cup plant

(Silphium perfoliatum var. perfoliatum)

               
Conservation Status

IUCN Red List

not yet assessed

cup plant

NatureServe

NNR - Unranked

SNR - Unranked

Minnesota

not listed

Wetland
Indicator
Status

Great Plains

FAC - Facultative

Midwest

FACW - Facultative wetland

Northcentral & Northeast

FACW - Facultative wetland

Nativity

Native

Occurrence

Common

Habitat

Wet to moderate moisture. Prairies, meadows, fens, woodland edges, streambanks, and ditches. Full or partial sun.

Flowering

July to September

     
Flower Color

Yellow ray florets, yellow disk florets

     
Height

30 to 120

     

Identification

This is an erect, perennial forb that rises on usually a cluster of several stems, sometimes a single stem, from a central taproot; numerous shallow, spreading rhizomes; and fibrous roots. It can be 2½ to 10 in height, but is usually no more than 8 tall. It sometimes forms colonies.

The stems are erect, stout, square in cross section, unbranched below the inflorescence, and usually hairless. They are often shiny with a varnished appearance. They are occasionally slightly covered with a whitish, waxy coating (glaucous). They are green at first, often becoming reddish as the season progresses.

Basal leaves are egg-shaped to triangular egg-shaped or lance-shaped, unlobed, long-stalked, 4 to 12 long, and up to 9½ wide. They are rough to the touch and thick but not leathery or only slightly leathery. The leaf stalk is often expanded at the base into an ear-like lobe that wraps around the stem. The leaf blade is tapered or angled at the base and tapers to a sharp point at the tip. The margins are coarsely toothed.

Stem leaves are opposite, 1¼ to 13¾ long, and ¼ to 9½ wide. The bases of opposite leaves are fused together at the base (perfoliate) to form a cup that holds water. Stem leaves are otherwise similar to basal leaves. They become progressively smaller as they ascend the stem from near the midpoint. Basal and lower stem leaves are withered or absent at flowering time.

The inflorescence is a loose, open, branched cluster (panicle) of several flower heads at the end of the stem. The flower heads may be long- or short-stalked or unstalked.

The flower heads are 1¾ to 2¾ in diameter. The whorl of modified leaves (bracts) at the base of the flower head (involucre) is bell-shaped to hemispheric and ½ to 1 long. It is composed of 25 to 37 bracts (phyllaries) in 2 or 3 overlapping series. The phyllaries are elliptic to broadly egg-shaped, pointed at the tip, usually hairless, and ½ to 11 16 long. The outer series is tightly appressed.

There are 17 to 35 ray florets and 85 to 150 or more disk florets. The ray florets are yellow and to 19 16 long. The disk florets are yellow.

The fruit is a dry, one-seeded seed capsule (cypsela). The cypsela is black to brown, egg-shaped, flattened, 5 16 to ½ long, and 3 16 to wide. It is broadly winged and has a deep notch at the tip. There is no tuft of hairs attached to the end.

 
Similar
Species

 


Distribution Distribution Map   Sources: 2, 3, 4, 5, 7, 28.

Comments

 


Taxonomy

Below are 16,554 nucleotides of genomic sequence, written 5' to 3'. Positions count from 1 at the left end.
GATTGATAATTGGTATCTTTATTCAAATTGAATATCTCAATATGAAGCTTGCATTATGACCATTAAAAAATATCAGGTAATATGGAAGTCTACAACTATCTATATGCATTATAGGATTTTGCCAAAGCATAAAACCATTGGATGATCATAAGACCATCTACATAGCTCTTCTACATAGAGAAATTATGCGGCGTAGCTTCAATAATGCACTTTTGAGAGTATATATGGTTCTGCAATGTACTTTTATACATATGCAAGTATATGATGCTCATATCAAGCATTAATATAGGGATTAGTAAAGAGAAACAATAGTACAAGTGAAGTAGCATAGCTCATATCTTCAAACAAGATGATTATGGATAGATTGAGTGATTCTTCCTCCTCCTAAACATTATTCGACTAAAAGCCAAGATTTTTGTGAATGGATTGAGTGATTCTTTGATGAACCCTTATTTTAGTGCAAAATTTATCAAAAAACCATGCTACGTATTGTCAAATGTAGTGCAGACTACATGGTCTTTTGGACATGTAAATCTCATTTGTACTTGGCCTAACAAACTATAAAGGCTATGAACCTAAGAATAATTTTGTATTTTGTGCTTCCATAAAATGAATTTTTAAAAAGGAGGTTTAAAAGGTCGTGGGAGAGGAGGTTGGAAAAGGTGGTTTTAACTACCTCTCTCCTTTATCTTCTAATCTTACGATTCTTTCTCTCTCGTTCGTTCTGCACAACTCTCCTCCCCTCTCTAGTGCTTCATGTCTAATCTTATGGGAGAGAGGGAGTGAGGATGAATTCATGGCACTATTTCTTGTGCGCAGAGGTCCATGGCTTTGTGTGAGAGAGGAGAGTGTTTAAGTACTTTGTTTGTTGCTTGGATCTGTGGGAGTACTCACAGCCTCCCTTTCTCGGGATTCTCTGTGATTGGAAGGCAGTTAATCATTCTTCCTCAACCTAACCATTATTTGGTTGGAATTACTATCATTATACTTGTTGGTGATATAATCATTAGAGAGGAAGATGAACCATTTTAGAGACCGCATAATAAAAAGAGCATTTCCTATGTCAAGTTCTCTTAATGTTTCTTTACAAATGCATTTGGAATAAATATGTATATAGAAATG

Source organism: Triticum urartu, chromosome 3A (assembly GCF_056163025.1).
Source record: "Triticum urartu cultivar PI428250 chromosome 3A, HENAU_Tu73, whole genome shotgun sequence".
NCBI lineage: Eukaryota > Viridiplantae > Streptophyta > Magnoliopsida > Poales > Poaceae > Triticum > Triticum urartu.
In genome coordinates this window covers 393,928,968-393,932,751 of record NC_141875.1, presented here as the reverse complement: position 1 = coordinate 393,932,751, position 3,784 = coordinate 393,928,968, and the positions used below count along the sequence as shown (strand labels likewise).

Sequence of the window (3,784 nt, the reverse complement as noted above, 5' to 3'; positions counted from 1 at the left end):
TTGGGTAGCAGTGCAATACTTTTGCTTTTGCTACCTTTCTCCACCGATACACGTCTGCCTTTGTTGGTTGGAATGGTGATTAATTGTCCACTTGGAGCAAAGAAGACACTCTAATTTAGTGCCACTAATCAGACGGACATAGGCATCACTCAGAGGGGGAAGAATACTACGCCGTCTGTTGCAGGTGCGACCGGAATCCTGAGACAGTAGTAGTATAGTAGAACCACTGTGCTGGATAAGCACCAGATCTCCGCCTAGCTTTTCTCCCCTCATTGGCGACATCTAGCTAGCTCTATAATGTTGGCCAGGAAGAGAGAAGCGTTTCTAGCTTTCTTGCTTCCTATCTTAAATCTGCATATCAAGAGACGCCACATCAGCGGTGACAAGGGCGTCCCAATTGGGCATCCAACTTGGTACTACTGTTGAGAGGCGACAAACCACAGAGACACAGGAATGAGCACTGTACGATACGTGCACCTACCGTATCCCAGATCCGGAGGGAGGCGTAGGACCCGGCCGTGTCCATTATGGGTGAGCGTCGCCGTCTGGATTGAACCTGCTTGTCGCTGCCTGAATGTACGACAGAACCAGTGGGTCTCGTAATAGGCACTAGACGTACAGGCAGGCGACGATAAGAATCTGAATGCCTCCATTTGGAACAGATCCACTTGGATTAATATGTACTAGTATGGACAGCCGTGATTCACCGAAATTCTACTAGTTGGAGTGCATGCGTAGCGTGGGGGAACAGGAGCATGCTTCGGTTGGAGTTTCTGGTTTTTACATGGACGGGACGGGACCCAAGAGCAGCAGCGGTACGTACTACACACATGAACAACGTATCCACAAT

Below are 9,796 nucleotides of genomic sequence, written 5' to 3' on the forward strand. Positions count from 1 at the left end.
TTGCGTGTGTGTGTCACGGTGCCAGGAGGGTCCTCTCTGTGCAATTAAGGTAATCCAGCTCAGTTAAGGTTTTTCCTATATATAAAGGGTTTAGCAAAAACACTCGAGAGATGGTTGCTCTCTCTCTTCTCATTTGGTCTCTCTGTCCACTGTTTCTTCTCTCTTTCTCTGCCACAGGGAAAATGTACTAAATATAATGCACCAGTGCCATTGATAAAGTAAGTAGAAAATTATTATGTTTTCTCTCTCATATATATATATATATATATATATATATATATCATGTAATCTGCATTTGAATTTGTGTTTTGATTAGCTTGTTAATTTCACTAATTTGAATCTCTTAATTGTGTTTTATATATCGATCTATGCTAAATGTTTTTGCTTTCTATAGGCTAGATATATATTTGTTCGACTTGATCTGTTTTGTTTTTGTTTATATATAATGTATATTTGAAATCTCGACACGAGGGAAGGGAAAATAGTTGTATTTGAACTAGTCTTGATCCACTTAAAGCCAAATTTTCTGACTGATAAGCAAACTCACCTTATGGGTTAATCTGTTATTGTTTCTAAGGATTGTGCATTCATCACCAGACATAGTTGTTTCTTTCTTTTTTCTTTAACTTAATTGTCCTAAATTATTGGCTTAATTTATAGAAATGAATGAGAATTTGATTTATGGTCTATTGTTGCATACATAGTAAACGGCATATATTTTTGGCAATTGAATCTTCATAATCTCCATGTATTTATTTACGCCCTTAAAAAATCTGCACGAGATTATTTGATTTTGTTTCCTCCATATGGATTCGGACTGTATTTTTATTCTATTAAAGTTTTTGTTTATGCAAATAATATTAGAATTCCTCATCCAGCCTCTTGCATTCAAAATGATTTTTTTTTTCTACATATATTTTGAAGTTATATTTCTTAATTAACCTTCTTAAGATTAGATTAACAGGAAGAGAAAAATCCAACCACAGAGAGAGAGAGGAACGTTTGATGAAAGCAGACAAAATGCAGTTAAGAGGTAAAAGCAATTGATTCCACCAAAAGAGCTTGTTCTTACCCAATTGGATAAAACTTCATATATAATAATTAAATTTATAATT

Family:

Asteraceae (aster)

 

Subfamily:

Asteroideae

 

Supertribe:

Helianthodae

 

Tribe:

Heliantheae (sunflower)

 
Synonyms

 

 
Common
Names

cup plant

cup-plant

cupleaf

cupleaf rosinweed

squarestem rosinweed


 

 

 

 

 

 

 

 

 

 

Glossary

bract

Modified leaf at the base of a flower stalk or flower cluster.

 

cypsela

A dry, one-chambered, single-seeded fruit, formed from a single carpel, with the seed attached to the membranous outer layer (wall) only by the seed stalk; the wall, formed from the wall of the inferior ovary and also from other tissues derived from the receptacle or hypanthium, does not split open at maturity, but relies on decay or predation to release the contents.

 

glaucous

Pale green or bluish gray due to a whitish, powdery or waxy film, as on a plum or a grape.

 

involucre

A whorl of bracts beneath or surrounding a flower or flower cluster.

 

panicle

A pyramidal inflorescence with a main stem and branches. Flowers on the lower, longer branches mature earlier than those on the shorter, upper ones.

 

perfoliate

A leaf having margins that entirely surround the stem, giving the appearance that the stem is growing through the leaf.

 

phyllary

An individual bract within the involucre of a plant in the Asteraceae family.

 

rhizome

A horizontal, usually underground stem. It serves as a reproductive structure, producing roots below and shoots above at the nodes.

 

wing

A thin, flat, membranous, usually transparent appendage on the margin of a structure.

       

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MinnesotaSeasons.com Photos

   

Plant

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Inflorescence

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Flower Head

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Leaves

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  cup plant    
       

Stem

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Early Spring

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Other Videos

 
  Cup Plant - Silphium perfoliatum at Ion Exchange
Ionxchange
 
   
 
About

Uploaded on Aug 1, 2011

Earthyman films Cup Plant (Silphium perfoliatum) growing at Ion Exchange in NE iowa. http://www.ionxchange.com Bright yellow flowers bloom in July/August.

 
     
  Minnesota Native Plant - Cup Plant (Silphium Perfoliatum)
MNNativePlants
 
   
 
About

Published on Aug 8, 2013

Todays plant is the Cup Plant (Silphium Perfoliatum var. Perfoliatum). A beautiful plant to have near a pond!

 
     

 

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